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Disappointing at Houston (2 Viewers)


Nitro Member
It's a sad commentary on the state of the alcohol classes that an event in one of the largest metro areas in the U.S., in the second most populous state, cannot even get enough TAFC entries to fill half the field.

What, if anything, can be done to decrease costs and encourage participation in the class?


Nitro Member
too many class choices to go fast; and some of those classes have really great money events with large fields and a high fun factor.
IMO more prize money and possibly go back to featuring alcohol cars at all the div. races is how nhra could attract better fields.


Nitro Member
Some classes are simply weaker in different regions of the country. Looking at the Houston TAFC field in 1999, the total was 11. 12 in 2000. Only 11 again when they were last there in 2017. I didn't look through all the years, but the highest count I saw was 13. Seven cars is bad, but this is a race that has a history of being a poor draw for them for whatever reason.


Nitro Member
And to add to the weak turnout... I think all but 1 of the cars that raced the 4-Wide Nationals will stay for the regional event in Vegas this weekend.


Nitro Member
I think one cause is the cost of running an alky car. 10 years ago, you could have run a nitro car for the same cost.


Nitro Member
cliff, you're probably rite on with that statement........i can remember nat. events from the 90's that were stacked with alcohol cars; the same race/s now struggle to attract 8.


Nitro Member
In the 80s and 90s you could fill the field with just Texas TAFC cars. Wendt, Stidham, Phelps, Lewis, Simpson etc. Now there are very few from Texas.
I think promod has cut into funny car. More places to race and more championships to chase. East coast, northeast, midwest, Carolina series. Amd many choices on engine combos, mitrous, turbo, procharger . supercharger


Nitro Member
Randy and others could chime in and be more accurate, but I believe a good budget to run what you need to chase an alky title is around $300K. Now that's AFTER you already own all the equipment. To build one, I'm sure that's a wide range of scenarios. A brand new car turnkey car has to be 150K, plus the rig, spares, etc. These are obviously some guidelines, there are many ways to run a program, in any class.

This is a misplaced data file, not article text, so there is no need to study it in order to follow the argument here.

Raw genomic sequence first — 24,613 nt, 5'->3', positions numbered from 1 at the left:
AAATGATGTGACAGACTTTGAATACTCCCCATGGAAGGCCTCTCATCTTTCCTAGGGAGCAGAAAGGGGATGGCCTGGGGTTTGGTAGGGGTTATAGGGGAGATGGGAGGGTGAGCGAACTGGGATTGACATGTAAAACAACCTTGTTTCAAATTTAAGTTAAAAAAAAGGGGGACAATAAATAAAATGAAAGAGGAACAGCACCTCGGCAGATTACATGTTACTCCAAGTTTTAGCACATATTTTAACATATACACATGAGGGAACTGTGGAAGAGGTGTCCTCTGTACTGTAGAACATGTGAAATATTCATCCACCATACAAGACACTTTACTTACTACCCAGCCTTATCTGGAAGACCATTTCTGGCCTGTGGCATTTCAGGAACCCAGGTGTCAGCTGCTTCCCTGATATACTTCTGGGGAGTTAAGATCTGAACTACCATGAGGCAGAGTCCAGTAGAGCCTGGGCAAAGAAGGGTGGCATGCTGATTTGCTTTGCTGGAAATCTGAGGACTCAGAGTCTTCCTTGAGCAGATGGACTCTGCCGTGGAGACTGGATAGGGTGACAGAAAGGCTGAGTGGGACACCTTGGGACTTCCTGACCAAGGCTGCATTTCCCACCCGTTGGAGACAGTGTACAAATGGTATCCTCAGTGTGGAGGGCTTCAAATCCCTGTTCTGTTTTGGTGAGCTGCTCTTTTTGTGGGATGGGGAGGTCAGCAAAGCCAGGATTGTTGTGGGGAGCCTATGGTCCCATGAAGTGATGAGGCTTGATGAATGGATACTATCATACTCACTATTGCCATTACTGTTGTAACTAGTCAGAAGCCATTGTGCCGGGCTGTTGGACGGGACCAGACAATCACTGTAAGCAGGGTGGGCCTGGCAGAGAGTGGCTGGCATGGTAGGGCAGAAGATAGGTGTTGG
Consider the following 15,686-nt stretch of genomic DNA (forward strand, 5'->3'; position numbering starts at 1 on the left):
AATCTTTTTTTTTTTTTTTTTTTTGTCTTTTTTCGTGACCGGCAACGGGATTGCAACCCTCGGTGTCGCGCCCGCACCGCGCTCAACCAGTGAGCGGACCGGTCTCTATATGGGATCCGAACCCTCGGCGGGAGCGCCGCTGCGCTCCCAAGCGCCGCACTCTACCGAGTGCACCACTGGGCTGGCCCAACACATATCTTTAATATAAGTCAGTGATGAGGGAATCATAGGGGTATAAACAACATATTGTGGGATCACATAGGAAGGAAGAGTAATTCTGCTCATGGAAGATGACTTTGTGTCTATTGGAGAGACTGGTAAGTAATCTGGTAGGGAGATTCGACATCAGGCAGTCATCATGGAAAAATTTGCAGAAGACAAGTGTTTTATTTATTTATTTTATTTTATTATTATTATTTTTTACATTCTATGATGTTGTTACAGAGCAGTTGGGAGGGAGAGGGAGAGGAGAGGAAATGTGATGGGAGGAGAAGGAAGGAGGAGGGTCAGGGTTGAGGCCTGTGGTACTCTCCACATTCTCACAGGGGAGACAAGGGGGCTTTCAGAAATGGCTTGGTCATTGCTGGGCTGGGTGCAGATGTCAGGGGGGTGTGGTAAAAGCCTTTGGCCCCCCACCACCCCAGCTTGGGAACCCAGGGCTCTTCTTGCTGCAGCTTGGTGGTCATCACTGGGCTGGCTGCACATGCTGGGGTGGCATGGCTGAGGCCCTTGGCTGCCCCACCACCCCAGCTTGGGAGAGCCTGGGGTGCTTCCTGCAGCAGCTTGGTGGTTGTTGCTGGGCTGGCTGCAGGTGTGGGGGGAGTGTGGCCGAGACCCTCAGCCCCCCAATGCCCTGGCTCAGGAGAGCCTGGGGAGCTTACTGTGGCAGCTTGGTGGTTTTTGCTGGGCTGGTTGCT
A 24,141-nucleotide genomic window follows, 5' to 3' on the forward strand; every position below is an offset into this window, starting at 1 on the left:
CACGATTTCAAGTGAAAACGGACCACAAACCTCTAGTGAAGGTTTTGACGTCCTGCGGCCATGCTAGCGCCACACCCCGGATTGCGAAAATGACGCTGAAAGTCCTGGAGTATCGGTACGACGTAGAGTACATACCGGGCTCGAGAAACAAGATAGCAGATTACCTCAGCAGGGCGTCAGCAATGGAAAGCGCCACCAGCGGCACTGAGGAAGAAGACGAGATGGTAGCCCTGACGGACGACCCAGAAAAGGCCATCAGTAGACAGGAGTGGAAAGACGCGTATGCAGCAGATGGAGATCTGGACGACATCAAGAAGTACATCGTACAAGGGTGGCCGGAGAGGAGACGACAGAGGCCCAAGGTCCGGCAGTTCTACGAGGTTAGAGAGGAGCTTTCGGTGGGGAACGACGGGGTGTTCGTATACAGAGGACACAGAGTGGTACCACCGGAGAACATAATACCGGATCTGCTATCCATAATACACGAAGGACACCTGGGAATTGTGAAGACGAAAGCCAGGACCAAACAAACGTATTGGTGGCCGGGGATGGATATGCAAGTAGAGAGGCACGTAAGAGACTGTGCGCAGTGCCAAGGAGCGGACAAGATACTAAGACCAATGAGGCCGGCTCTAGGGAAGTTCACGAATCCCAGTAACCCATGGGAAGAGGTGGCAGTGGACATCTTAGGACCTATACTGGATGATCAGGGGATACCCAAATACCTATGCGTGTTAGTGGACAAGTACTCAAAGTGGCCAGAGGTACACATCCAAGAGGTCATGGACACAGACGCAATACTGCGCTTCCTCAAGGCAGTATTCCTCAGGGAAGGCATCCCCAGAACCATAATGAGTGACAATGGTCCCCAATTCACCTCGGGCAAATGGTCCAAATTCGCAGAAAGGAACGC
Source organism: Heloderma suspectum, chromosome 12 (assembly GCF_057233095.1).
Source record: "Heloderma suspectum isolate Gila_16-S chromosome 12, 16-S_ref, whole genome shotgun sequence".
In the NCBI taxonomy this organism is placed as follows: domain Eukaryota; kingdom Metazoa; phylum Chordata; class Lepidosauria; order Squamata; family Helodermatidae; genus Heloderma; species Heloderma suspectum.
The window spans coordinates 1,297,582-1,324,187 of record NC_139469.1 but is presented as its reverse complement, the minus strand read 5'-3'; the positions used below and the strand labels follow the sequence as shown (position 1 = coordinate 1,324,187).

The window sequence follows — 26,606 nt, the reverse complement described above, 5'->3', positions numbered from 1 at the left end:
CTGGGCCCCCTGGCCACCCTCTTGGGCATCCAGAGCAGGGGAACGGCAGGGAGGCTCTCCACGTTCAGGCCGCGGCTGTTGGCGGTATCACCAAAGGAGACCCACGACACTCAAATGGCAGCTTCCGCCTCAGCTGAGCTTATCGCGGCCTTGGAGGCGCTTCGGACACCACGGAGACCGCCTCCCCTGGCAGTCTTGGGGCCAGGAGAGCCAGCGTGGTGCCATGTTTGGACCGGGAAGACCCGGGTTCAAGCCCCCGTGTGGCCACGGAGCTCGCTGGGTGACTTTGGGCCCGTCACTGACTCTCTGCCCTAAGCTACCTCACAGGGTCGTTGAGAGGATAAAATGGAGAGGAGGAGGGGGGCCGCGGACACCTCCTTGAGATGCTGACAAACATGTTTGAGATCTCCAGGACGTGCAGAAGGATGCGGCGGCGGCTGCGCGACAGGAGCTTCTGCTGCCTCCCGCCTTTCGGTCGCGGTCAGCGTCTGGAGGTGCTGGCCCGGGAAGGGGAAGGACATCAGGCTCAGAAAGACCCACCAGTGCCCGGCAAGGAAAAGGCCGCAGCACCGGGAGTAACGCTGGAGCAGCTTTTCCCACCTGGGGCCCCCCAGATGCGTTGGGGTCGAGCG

Nitro Member
So, say $500,000 for the car, engines, tractor trailer, crew. Then another $500,000 if you are gonna tour the country, which includes OTR costs, lodging, food, & all that. I'm sure someone could do it cheaper but that is my guess. Am thinking of teams that run for the championship & go all over the country, both T/Ad and TA/FC.


Nitro Member
I have found the longer you're involve in Drag Racing your cost will balance out. I never have asked Randy Meyer what he spends a year and never will. He has been in Drag Racing since 70s and has built himself up to where he is now. If you want too start and be at a top tier level your going spend and WAIST a lot of money. Just having the equipment is one thing, knowing how to win is another.
No, I'm not averaging the cost of a race weekend. I'm averaging the cost of parts vs the life expectancy of those parts like...rods, rod bearings, pistons, pins, buttons, rings, sleeves, crankshaft, main bearings, valves, valve springs, retainers, locks, lash caps, valve seats, valve guides, valve cover gaskets, rocker arm adjusters, oil pan gasket, spark plugs, mag cap, mag rotor, plug wires, coil, blower belt, blower rotor coating, burst panels, clutch discs, floaters, leavers and pins, input shaft, throw out bearing, flywheel/hat facings, trans clutch discs/floaters, trans oil, ring and pinion, tires, and I'm sure I left a few things out. Oh yeah.. oil and alcohol

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